You May Also Like

The craziest wellness splurges you can buy (or ask for)

Meditate in the a.m.? Here’s why you should do it in a group

The real reason people stay in unhappy relationships

Why we should all embrace the power of “the pause”

The buzzy wellness practice Kate Middleton de-stresses with

How to do what you love full-time, according to By Chloe’s new contributing chef

6 ways to show your period who’s boss


Photo: Pexels/Wendy Hero
Photo: Pexels/Wendy Hero
1/7

We’re in a new era of period realness, with tampon taxes being voted out, companies showing actual red blood in their ads, and even athletes talking about it at the Olympics.

And there’s more information than ever on how to deal with the symptoms that can make you want to curl up in a ball under the covers. For instance: Cramps are totally optional, it turns out.

So you don’t have to preemptively clear your calendar for five to seven days (or more) each month, just to deal. There’s tons of genius expert advice on PMS and period woes out there, most of which you’ve probably never heard before. (Weed-infused tampons, anyone?)

So go ahead, ditch the Midol and try out six of the most effective (and natural!) ways to get rid of PMS symptoms and painful periods—for good.

Get Started
2/7

Photo: Beatrix Boros/Stocksy
Photo: Beatrix Boros/Stocksy

1. Balanced hormones

Ignore the hype: Rampant cravings, painful cramps, and uncontrollable mood swings are not inherently part of PMS. What’s behind them? Your hormones may be out of whack.

“Usually this imbalance is caused by too much estrogen, coupled with low progesterone and key micronutrient deficiencies, and it causes your body and brain to go on a completely un-fun rollercoaster ride every month,” explains nutritionist and women’s hormone expert Alisa Vitti.

Making easy lifestyle changes—diet is key—can rebalance your hormones and put the kibosh on unwanted PMS symptoms.

3/7
Photo: Pixaby
Photo: Pixaby

2. Sleep

A full night of zzz’s both combats stress and serves as the reset your body needs in order to keep hormones at healthy levels. But how do you achieve a truly quality shut-eye session?

This doc suggests going to bed an hour later for deeper sleep (so that you’re really tired and conk out faster), while Arianna Huffington has found success by “rekindling the romance with sleep.” (Ooh, la, la!) Or you could go the opposite direction and, like one pro, “literally bore yourself “ into slumber.

4/7

cannabis, weed
Photo: M. Martin Vincente/Flickr

3. Marijuana

The plant may have major pain relief powers for your cramps. Cannabis vaginal suppositories are said to help fight inflammation, which is a root cause of cramping. And no, you probably won’t experience any sort of high, but a pain- and cramp-free uterus sounds pretty good too.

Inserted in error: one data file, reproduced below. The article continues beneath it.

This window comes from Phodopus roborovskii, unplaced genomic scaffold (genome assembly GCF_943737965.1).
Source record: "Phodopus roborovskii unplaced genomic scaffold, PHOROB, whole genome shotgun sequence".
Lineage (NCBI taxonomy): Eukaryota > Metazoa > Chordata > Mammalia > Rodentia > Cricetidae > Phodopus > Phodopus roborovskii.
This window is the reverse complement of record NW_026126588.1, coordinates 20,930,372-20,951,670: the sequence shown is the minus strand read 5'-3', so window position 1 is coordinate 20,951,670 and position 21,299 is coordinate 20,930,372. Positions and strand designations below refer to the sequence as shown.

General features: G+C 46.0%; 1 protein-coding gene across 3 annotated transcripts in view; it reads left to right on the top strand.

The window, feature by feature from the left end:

5/7

Photo: Vee O/Unsplash
Photo: Vee O/Unsplash

4. Chamomile

You probably already know that chamomile is soothing (with skin-clearing superpowers), but a crampy time of the month calls for a few extra cups of the natural pain reliever. “Chamomile loosens muscles that are tense during PMS and cause menstrual cramps,” explains Annie Lawless, the Blawnde holistic health coach and yogi who co-founded Suja Juice. Chef Candice Kumai also uses it to help herself fall asleep (see #2). We’ll wait while you put the kettle on….

6/7

Photo: Thinkstock/katyenka
Photo: Thinkstock/katyenka

5. Magnesium

Upping your intake of the hormone-regulating mineral can keep unwanted symptoms like bloating and cravings at bay. “Magnesium is especially important during your period because as estrogen and progesterone are elevated, magnesium is depleted,” explains Kelly LeVeque, a Los Angeles-based certified holistic nutritionist.

Luckily, the mineral can be found in many foods—from avocados to chocolate—so with a little bit of mindfulness (or meal prep!), it shouldn’t be too hard to consume some extra doses. But just in case, pack a snack baggie of Brazil nuts or toss some mung beans into a soothing soup.

7/7

birth-control-pills
Photo: Pixabay

6. Ditch the pill

Okay, so the pill can help to regulate your period, but it may have some negative effects too—namely, it’s probably taking a toll on your gut health. And that could be causing the uncomfortable gas or bloating that are so common when PMS hits.

Looking for a form of birth control that’s a little more gut-friendly? IUDs and the Fertility Awareness Method don’t slash-and-burn the good bacteria in your gut.

Bugged by bloating all month long? Identifying the cause, finding out your gut type, or supplementing with this vitamin can help get your digestive system in check—whether you have your period or not.